The sea breeze finally filled in early afternoon, rewarding the 14 remaining teams with the best conditions of the week. In Race 1 of the medal round, when regatta leader Austin (Texas) Yacht Club was called over the starting line early, it immediately opened the door for the handful of teams waiting in the wings. San Diego was the first to pounce, taking a second in the opening medal round race behind Shelter Island Yacht Club (Shelter Island Heights, N.Y.), which started the medal round in 12th and wasn’t likely to factor into the final podium standings. Scott Young and Austin Yacht Club bounced back with a hard-fought second of their own in the second race, ensuring San Diego would have to be on their game in the deciding race of the regatta.

As in the first race, however, Austin Yacht Club hit the accelerator a second or two early in Race 3 and was forced to restart, giving San Diego Yacht Club and the rest of the fleet a huge lead.

“We heard that [Austin Yacht Club] was over early,” said Sinks. “But ultimately we sail best when we focus on ourselves. Nick Martin did a great job keeping us in the pressure and on the lifted tack. Nick Kaschak was doing a beautiful job trimming. And really when you focus on yourself everything else kind of works itself out. We weren’t too concerned with the other boats, but we knew what they were doing and where they were.”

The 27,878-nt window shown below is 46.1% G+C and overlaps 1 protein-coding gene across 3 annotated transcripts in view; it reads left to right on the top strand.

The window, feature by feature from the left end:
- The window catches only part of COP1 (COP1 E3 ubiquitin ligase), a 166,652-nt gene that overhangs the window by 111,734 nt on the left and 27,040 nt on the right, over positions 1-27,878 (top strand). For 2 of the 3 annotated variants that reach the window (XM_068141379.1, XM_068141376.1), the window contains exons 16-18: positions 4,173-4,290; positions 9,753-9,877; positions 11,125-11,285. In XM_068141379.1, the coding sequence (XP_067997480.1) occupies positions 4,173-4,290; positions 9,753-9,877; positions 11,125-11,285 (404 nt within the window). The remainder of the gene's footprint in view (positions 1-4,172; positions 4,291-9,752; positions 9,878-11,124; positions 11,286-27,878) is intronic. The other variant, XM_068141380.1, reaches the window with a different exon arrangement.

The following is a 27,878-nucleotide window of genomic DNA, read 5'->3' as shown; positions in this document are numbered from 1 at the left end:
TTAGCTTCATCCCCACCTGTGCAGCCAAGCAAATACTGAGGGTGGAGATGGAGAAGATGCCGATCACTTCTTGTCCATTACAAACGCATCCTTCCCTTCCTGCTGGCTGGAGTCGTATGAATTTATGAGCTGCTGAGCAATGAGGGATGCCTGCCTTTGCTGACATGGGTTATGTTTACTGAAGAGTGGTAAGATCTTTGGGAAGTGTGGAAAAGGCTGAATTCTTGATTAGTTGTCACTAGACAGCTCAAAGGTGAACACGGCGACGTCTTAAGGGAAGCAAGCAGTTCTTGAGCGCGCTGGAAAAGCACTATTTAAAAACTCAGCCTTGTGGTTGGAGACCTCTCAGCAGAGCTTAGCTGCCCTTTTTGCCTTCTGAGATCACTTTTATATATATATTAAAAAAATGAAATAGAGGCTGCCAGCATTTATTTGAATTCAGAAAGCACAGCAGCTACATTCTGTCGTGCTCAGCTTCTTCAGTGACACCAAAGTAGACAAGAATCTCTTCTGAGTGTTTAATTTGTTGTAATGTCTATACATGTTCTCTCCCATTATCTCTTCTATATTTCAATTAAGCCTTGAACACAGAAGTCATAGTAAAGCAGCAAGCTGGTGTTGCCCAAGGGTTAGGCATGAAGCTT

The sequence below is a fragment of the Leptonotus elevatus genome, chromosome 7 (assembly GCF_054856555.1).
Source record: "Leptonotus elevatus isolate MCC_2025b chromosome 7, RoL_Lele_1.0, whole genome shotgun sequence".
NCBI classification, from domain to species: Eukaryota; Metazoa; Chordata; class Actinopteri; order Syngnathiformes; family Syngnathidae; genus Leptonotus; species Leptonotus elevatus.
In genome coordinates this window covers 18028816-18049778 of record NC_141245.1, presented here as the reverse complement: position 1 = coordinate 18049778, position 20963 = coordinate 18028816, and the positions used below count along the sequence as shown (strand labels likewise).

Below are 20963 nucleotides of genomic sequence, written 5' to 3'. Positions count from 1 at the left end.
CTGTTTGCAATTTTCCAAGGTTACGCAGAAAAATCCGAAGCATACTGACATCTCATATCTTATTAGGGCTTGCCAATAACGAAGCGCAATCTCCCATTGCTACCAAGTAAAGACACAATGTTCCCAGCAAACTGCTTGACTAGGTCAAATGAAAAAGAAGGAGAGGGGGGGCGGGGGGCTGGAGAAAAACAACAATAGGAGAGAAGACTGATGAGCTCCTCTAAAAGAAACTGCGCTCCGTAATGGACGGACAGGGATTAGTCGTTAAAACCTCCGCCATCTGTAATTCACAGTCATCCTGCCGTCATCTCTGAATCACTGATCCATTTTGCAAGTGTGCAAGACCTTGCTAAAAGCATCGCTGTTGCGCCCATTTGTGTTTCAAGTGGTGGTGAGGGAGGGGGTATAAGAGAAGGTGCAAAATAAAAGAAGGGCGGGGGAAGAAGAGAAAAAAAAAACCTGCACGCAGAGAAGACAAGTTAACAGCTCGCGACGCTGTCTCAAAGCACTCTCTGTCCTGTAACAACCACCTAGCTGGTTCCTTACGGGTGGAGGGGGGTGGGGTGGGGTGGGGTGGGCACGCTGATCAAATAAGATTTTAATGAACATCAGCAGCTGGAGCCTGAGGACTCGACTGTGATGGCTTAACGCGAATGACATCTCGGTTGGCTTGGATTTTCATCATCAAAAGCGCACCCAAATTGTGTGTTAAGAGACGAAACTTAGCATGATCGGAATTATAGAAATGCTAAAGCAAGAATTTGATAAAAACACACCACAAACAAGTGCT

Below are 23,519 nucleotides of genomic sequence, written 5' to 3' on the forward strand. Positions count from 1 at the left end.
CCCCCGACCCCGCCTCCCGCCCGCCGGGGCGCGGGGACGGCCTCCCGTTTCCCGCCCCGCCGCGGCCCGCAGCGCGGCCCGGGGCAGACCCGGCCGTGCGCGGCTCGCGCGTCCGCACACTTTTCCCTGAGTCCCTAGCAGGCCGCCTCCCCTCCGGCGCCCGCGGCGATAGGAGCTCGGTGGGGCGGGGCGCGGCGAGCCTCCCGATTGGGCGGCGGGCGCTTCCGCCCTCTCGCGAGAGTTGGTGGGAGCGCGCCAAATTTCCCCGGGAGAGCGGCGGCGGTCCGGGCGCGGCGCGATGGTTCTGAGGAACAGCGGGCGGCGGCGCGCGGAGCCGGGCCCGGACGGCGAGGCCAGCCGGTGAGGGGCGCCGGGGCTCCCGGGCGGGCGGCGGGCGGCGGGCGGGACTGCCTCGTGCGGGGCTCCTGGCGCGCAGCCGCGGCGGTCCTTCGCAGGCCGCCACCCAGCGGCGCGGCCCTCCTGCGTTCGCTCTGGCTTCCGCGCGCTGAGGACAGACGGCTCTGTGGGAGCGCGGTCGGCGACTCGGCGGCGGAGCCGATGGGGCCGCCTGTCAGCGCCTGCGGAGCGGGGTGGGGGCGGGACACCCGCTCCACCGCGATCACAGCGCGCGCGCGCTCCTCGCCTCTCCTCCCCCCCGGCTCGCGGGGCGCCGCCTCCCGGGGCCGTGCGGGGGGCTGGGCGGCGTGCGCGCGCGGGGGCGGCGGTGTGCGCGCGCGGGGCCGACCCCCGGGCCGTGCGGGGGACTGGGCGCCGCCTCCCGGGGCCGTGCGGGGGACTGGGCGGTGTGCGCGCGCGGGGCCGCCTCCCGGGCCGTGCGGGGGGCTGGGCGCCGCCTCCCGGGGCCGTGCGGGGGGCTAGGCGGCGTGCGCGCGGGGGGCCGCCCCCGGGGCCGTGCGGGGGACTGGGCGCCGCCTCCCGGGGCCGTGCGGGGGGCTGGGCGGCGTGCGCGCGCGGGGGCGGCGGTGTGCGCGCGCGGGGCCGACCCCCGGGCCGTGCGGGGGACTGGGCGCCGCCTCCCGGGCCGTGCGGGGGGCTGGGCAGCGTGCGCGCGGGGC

Young and his crew, John Morran and 1992 Olympic silver medalist Doug Kern, did their best to make a match of it, pulling back into the middle of the pack by the final leg to the finish. But getting past a San Diego Yacht Club crew that was now content to play defense, and putting the necessary four boats in between them, was a bridge too far. Austin, in it’s second turn at the Resolute Cup, had to settle for second, with Eastern right behind in third. Storm Trysail Club (Larchmont, N.Y.), Larchmont (N.Y.) Yacht Club and Coral Reef Yacht Club (Coconut Grove, Fla.) rounded out the top six.

Eastern skipper Bill Lynn is both the first champion of the Resolute Cup, and the only person to have sailed in all five editions. He’s seen first hand how the competition has evolved from it’s original purpose, which was solely to qualify a team for the Rolex New York Yacht Club Invitational Cup.

“Initially it was focused on the Invitational Cup and you tended to have teams that had that goal in mind,” says Lynn. “There’s a lot of great yacht clubs around this country–with really, really good sailors–that don’t necessarily have the resources and the depth of talent to sign up for the Invitational Cup and they stayed away [from the Resolute Cup]. Now that it’s turned into a standalone event it seems like it’s attracting a really good depth of talent from clubs that we haven’t seen before.”